The Commodores - Natural High (1978)
Hot on the heels of the previous year’s funky offering, The Commodores gave us more with an album that became their first number one. 1977-78 was the height of their popularity. Easy and Three Times A Lady were as much a memory for me of those years as any punk record, would you believe.
Fire Girl is a pleasant piece of funky pop that continues the group’s desire to be just as funky as they are balladeers. The funk doesn’t let up on the cookin’ X-Rated Movie, either. Flying High is also funky, but in a breezier, poppier sort of way. Time for a ballad? You bet. Make it a good one then. Oh yes - one of the best romantic songs of all time and one that doesn’t really need an introduction. Three Times A Lady is just wonderful, although I have to say that I was brought up on the original “single version” so I find that the extended one here actually sounds a bit disjointed. Normally I prefer the longer versions, but here I will plump for the bite-sized one. Oh, and I just love how Richie enunciates “twiiiccce”.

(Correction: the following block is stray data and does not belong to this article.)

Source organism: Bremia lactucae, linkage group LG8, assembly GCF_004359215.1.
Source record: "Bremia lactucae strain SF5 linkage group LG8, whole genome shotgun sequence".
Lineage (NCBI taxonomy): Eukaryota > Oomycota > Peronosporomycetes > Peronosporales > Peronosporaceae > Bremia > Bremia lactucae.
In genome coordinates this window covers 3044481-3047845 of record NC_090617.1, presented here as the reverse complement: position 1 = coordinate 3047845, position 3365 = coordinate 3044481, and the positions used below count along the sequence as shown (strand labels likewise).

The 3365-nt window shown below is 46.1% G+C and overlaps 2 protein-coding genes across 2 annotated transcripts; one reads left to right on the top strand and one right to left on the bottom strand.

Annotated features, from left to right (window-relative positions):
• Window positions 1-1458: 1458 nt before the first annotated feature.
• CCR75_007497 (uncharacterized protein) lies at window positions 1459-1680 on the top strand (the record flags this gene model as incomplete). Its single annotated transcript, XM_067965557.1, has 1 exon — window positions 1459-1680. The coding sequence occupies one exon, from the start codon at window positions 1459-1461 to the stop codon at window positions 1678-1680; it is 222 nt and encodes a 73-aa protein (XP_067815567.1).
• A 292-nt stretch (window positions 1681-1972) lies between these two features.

After getting all loved-up, the brassy punch of Such A Woman brings us back to funky reality but we soon get all late night smoochy again on the delicious Richie ballad Say Yeah. I Like What You Do is a heavy duty funker in true Commodores style - they are often overlooked in discussions of funk, which was unfair as they undoubtedly had the funk. Visions is a Stevie Wonder meets Bill Withers soulful, slow number to finish with. Of these two excellent funky albums, I think I prefer the slightly deeper groove and bassier sound of the first of them.
Lionel Richie - Can't Slow Down (1983)